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DaveP
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Re: Tandem brake upgade - a good idea?

Postby DaveP » 28 Oct 2014, 9:22pm

Thinking about it, I believe that ours was probably finished in a similar style. I can't imagine why anyone would cut down a steerer and then fit an extender and adjustable stem. You'd certainly need to have a very distinctive physique to ride it with the bars fitted very close to the headset!
The adjustable stem is already making its weight felt in the parts box - I was lucky enough to find a riser stem of the right size. Not easy these days.
I think I will replace the forks. I have wanted to do so almost from day one and, as you say, its not a big outlay. However I have now officially overcome the temptation of the disc brake :D FWIW I note that the manufacturers now do a disc model and offer it as an upgrade on other models, but they are hardly pushing the idea and I suspect that in this respect they are simply responding to market forces.
Two V's and a rear disc have worked well for us and the front wheel comes out easily. Its probably the best compromise for me. If we ever actually encounter a need for more braking power, that could be the time to go hydraulic.
Thanks for the help - sometimes these shiny new things can be so-oo tempting!
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hamster
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Re: Tandem brake upgade - a good idea?

Postby hamster » 29 Oct 2014, 11:39am

DaveP wrote:Thanks, that's a very interesting suggestion. I'd heard of these, but never made the connection to my needs. They aren't cheap, but when you take into account a new wheel and an Avid disc... Hmmm.
How are they when removing and replacing the wheel? Our tandem carrier requires the wheel off, and pumping the tyre every time could be a little tedious.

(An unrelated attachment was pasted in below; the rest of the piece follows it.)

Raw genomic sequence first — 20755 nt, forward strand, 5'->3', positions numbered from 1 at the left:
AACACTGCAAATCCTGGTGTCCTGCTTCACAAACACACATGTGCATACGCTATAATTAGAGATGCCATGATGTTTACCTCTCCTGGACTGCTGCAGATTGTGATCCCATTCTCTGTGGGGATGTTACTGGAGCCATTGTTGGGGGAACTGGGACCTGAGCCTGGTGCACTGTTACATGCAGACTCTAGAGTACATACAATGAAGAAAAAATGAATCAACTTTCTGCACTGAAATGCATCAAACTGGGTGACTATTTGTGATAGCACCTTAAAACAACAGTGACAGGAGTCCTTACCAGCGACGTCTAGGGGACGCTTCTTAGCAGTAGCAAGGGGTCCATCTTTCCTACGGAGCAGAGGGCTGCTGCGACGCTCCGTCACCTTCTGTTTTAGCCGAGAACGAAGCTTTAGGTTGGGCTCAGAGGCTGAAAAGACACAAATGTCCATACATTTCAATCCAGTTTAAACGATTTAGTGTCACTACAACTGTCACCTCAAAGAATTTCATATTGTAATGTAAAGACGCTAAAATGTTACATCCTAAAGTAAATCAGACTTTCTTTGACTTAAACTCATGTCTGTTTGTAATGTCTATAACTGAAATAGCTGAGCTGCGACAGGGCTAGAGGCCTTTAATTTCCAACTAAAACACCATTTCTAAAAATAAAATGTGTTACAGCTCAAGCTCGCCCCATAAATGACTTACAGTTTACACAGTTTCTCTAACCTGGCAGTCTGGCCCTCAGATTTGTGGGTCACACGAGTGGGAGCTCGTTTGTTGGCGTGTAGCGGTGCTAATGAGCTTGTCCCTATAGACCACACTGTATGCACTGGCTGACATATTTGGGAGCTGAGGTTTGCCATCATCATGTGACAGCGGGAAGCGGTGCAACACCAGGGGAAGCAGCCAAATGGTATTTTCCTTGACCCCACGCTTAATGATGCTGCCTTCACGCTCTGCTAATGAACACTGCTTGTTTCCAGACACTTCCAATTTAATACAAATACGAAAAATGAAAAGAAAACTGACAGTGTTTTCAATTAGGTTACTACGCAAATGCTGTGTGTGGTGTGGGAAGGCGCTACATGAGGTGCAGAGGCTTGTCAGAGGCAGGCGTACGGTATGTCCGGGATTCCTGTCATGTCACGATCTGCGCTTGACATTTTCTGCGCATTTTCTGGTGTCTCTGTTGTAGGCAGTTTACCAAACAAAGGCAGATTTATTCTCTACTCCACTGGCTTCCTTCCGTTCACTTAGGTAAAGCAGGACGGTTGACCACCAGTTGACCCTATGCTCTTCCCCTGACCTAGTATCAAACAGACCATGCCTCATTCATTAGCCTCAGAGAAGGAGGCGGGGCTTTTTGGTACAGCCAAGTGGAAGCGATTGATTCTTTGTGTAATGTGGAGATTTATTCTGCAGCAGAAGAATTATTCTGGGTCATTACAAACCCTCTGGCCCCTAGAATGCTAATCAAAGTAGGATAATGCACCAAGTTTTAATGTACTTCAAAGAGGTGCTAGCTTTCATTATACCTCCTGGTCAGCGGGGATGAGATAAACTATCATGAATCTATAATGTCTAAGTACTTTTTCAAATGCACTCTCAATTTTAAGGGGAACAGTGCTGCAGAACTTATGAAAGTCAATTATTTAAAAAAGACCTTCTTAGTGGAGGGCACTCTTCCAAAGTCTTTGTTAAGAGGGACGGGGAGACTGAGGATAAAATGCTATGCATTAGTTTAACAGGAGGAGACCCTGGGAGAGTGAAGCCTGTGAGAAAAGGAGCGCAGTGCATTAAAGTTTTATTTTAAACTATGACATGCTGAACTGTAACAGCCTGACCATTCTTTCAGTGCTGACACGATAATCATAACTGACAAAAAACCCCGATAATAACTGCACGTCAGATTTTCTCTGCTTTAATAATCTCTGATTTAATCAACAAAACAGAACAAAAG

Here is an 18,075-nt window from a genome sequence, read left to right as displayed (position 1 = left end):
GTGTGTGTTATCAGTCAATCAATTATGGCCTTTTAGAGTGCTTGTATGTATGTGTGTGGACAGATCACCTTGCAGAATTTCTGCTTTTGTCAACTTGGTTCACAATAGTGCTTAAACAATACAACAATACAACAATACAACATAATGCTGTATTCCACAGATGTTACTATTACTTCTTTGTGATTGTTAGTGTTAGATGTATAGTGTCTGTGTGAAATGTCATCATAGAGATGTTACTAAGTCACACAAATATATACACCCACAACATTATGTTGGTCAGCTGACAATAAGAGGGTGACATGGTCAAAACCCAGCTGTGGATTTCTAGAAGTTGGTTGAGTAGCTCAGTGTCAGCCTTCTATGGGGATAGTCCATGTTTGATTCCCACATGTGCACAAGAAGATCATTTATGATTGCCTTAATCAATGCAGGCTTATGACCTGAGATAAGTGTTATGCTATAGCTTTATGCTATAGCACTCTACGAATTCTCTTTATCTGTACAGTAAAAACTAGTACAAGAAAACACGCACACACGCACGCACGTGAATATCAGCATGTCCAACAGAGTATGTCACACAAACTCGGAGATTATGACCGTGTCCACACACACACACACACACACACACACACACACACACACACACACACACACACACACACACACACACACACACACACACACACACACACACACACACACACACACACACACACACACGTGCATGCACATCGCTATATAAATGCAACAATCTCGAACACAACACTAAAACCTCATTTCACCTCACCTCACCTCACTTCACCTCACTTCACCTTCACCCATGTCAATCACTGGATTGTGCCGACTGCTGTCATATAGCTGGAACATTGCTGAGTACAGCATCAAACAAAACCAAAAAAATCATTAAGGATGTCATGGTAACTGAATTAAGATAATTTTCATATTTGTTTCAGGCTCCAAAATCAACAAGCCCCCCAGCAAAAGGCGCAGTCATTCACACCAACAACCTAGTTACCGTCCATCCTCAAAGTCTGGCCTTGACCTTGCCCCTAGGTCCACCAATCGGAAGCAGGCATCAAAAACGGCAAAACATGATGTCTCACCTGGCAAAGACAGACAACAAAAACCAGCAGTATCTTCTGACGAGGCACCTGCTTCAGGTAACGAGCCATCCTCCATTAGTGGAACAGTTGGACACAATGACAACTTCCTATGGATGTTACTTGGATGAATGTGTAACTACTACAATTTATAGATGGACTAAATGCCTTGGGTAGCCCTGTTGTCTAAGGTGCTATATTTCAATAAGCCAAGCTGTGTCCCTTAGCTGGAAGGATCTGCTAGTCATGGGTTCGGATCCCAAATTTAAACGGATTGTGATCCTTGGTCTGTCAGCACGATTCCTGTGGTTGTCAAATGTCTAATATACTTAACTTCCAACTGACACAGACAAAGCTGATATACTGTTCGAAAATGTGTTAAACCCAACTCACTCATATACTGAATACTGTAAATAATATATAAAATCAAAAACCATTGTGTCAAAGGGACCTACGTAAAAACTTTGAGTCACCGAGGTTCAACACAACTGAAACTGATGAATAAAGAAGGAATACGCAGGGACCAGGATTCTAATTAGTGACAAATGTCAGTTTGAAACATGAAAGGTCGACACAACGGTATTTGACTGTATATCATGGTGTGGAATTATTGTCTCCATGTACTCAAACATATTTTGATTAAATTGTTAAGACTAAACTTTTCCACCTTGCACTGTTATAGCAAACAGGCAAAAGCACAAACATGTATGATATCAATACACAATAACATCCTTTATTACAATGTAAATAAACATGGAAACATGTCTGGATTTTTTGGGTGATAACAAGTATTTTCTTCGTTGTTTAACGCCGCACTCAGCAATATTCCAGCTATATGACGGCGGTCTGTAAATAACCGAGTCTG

They are pretty simple - you undo the little QR lever on one side, then one side's slave and pad remove totally. It's no more hassle than unclipping a v-brake cable. Maguras are tough as old boots, you can buy used with confidence on ebay, around £40 a wheel.
Tartybikes do a complete range of spares.

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DaveP
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Re: Tandem brake upgade - a good idea?

Postby DaveP » 29 Oct 2014, 8:23pm

Thanks for that - you're making them appear better and better. I think I know where I'm going with the tandem, so to speak, but I do want to put the rigid forks back on my "roadified" mtb. I've been dragging my heels a bit because although I didn't enjoy the suspension fork I'll definitely miss the front disc that goes with it. Now I can see the way...
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Allydoug
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Re: Tandem brake upgade - a good idea?

Postby Allydoug » 19 Feb 2015, 9:51pm

We use V-brakes front and back they seem to last on the other hand Disks are not an option (we don't have mounts on our orbit!).
Disks give more controllable breaking but there is is always the over heating problem...
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DaveP
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Re: Tandem brake upgade - a good idea?

Postby DaveP » 21 Feb 2015, 7:02pm

Allydoug wrote:We use V-brakes front and back they seem to last on the other hand Disks are not an option (we don't have mounts on our orbit!).
Disks give more controllable breaking but there is is always the over heating problem...


I've now come across several comments from people who only have v brakes - and live to talk about it! I think, sometimes, we forget just how good they can be. having said that, I do feel that its good to have a third brake of some sort on a tandem, partly to cover any failure and partly to spread the burden of heat production a little thinner.